Born after Millennials, Gen-Z have been irrevocably influenced by their environment, with The Great Recession, climate change, and the increasingly digitised world impacting their behaviour.
Even more so than Millennials, Gen-Z are digitally fluent, having grown up with a vast array of devices at their fingertips. They see smartphones and PC/laptops as equally important when car shopping (Autotrader & Kelley Blue Book) and do not limit themselves with regards to the number of digital devices at their disposal. As a result, Gen-Z expect instant access to content via any device, and they are demanding in their approach: if services are not optimised for seamless multi-channel use, they will move on without further consideration (Business Insider UK).
This behaviour is reflected in their perception and tolerance of advertising. Able to evaluate content much faster than their predecessors, they are harder to reach. On average, Gen Z skip ads 3 seconds faster than Gen X, leaving little time for influence (Research Live; AdReaction). To attract the attention of this demanding and highly visual group, brands must offer interactive, engaging, and immediately beneficial experiences (Fast company; Altitude) both online and offline. Already proven to bring a significant increase in engagement (ZeroLight), these experiences facilitate awareness, consideration, and conversion. But, as brand loyalty diminishes, companies must focus on retention as well as attraction: 81% of Gen-Z concede they would abandon their favourite brand for a similar cheaper product (Retail Perceptions). Personalisation counters this trend, opening the door to meaningful and lasting brand relationships by adding value to both the sales process and the product. Key to this is ensuring prior experiences are made available to potential customers upon their return, satisfying Gen-Z's expectations which are driven by a life-time of social media use (Autotrader & Kelley Blue Book).
A defining trait of this demographic is their perception of money and ownership. The struggles of the Great Recession during their formative years have caused them to be risk averse and keen on saving (Autotrader & Kelley Blue Book; Management Today UK; Goldman Sachs) with a preference for the security of a solid income from a stable employer (CGK; Autotrader & Kelley Blue Book). Their financial shrewdness is such that they constantly look for value, going beyond the price to analyse all aspects of a purchase (Business Insider UK). This, combined with the impact of the recent digital developments across consumer markets, has influenced their views of ownership, such that purchasing copies of books, TV/film, or music is today old-fashioned; cash is fast becoming obsolete, and many are now choosing to rent, rather than buy, expensive clothes (Crowd DNA; Forbes; Ford). A preference for temporary over permanent ownership looks set to permeate all aspects of Gen-Z's lives, and the rapid growth of services like Uber and Zipcar could disrupt their propensity for car ownership (Crowd DNA; Ford).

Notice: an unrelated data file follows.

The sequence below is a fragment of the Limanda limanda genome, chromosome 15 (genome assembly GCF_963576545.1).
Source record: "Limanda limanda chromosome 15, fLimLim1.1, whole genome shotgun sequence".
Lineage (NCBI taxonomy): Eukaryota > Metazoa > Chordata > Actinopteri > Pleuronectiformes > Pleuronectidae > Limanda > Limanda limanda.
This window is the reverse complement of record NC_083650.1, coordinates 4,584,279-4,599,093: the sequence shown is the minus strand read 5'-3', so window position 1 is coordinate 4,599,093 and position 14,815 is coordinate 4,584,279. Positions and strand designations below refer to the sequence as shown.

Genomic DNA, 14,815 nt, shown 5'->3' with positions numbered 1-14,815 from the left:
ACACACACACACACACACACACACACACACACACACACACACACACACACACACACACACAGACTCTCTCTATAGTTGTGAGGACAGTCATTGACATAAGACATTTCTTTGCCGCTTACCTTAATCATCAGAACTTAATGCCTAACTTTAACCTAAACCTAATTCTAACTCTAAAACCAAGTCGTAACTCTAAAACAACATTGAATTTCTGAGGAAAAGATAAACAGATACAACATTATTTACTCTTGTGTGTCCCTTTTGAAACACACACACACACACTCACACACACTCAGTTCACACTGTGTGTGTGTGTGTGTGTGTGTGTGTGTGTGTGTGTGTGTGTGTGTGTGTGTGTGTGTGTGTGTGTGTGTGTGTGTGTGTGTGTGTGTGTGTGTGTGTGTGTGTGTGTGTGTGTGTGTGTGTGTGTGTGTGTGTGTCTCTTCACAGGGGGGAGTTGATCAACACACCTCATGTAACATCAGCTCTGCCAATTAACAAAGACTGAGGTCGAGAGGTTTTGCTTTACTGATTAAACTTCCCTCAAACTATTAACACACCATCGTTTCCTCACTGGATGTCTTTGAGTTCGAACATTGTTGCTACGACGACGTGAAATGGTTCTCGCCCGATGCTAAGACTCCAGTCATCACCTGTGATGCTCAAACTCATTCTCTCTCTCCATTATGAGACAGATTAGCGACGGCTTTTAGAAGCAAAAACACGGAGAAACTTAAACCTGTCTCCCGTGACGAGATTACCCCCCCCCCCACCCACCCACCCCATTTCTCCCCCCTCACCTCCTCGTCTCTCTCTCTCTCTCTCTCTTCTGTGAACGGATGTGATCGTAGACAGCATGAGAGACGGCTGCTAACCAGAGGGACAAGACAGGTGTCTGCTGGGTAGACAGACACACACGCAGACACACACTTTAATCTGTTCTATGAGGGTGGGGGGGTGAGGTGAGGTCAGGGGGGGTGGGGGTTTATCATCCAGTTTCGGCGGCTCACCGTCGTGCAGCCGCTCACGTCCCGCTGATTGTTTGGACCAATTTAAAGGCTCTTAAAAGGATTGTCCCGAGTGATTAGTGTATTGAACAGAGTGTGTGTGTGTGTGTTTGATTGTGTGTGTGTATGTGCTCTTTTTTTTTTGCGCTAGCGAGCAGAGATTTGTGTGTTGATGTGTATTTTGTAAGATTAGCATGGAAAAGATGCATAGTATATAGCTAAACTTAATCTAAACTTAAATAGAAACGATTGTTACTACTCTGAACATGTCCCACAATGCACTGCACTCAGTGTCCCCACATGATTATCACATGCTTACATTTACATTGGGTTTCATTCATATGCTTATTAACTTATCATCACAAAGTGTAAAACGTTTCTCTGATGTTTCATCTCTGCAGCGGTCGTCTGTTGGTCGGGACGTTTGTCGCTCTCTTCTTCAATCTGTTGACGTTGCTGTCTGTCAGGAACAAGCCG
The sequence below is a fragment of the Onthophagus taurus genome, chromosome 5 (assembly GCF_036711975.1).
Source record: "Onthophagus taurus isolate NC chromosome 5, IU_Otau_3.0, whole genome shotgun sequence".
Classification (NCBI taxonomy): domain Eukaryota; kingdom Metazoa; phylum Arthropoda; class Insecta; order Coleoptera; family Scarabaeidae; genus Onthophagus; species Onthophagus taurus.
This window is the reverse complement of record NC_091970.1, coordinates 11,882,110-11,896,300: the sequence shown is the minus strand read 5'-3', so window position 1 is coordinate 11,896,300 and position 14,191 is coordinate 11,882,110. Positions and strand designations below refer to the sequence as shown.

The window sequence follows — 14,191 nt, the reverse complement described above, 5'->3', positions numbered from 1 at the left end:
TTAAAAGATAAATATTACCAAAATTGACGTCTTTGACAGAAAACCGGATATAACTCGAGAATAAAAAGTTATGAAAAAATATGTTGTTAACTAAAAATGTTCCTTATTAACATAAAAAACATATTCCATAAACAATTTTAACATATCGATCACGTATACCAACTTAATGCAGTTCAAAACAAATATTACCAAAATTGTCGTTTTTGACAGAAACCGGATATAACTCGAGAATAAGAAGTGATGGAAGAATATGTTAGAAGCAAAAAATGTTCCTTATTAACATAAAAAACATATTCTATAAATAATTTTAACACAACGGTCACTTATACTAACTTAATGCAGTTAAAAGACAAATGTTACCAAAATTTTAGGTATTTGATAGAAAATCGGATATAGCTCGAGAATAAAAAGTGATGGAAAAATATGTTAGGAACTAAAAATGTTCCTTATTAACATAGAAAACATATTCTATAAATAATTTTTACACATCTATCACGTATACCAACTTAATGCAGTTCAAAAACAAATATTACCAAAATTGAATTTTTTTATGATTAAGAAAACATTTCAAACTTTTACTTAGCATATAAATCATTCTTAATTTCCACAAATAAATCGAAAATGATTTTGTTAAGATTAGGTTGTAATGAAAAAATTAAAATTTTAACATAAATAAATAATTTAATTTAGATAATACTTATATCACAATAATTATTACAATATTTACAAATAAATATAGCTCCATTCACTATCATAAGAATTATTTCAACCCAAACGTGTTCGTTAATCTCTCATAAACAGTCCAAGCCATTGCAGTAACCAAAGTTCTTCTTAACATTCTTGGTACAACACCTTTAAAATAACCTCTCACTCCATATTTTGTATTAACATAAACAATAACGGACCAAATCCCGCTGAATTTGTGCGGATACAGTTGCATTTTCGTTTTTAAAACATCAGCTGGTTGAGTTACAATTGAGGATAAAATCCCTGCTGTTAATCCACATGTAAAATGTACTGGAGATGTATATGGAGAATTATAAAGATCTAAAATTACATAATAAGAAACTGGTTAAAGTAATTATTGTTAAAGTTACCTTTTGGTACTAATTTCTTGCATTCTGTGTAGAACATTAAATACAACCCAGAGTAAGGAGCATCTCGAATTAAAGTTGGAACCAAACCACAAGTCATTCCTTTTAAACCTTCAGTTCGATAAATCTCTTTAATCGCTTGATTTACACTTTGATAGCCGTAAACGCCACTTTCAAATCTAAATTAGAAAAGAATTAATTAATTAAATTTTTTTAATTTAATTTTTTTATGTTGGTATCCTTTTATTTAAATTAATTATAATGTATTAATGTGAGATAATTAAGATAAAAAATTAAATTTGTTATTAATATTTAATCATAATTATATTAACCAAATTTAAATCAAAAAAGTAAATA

Despite the explosion of this ‘subscription economy', a mammoth 92% of Gen-Z intend to own a car (Autotrader & Kelley Blue Book). The type of car, however, is set to change. Growing up with climate change as an irrefutable fact, this environmentally conscious group desires eco-friendly cars far more than previous generations: 27% of Autotrader & Kelley Blue Book's 3,000 Gen-Z respondents confirmed this was the most important factor to them. Cost, however, remains the principle concern across the cohort (top for 77% vs 72% of Millennials) at the expense of style (49% vs 57% for Millennials) and brand (23% vs 34% for Millennials). Safety was also a key issue, with autonomous vehicles the proposed solution. 47% want most cars to self-drive in the next 10 years, with 61% believing that this would improve road safety (Autotrader & Kelley Blue Book). Above all, though, Gen-Z seek car innovation (Crowd DNA), and they will not choose to be lumbered with outdated products if there is a viable alternative to traditional purchasing which affords them with continual access to the latest developments. Companies must be wary of this "emerging ‘a la cart' mentality that trumpets access over ownership" (Ford) and places customers, not products, at the heart of the relationship (Forbes).
That being said, traditional dealerships still hold sway with this generation. Gen-Z value face-to-face experiences more than their forebears (Autotrader & Kelley Blue Book), but the purpose behind their interactions has shifted. Sophisticated online researchers (CGK), Gen-Z come to the dealership armed with detailed information to see whether a car meets their preconceived expectations. As such, they view dealership visits as a means of validation over discovery, and their interactions with salespeople are less sales orientated. While this emphasizes the increased significance of the OEM's online presence, it also points to the importance of the dealership fully adopting its new role as an "experience centre" (Autotrader & Kelley Blue Book). Dealerships should bear in mind that Gen-Z value a positive experience above all else when shopping and adapt their approach to suit these well-informed customers' needs.
Gen-Z present a unique prospect to the automotive industry. Their views on money, ownership, and the environment set them apart from their predecessors, but their affinity with tech and revived desire for face-to-face experiences are a real chance for brands hoping to gain their favour. Above all else, innovation and personalisation are key to engaging this cohort.
Jack Nove - Marketing Intern (LinkedIn)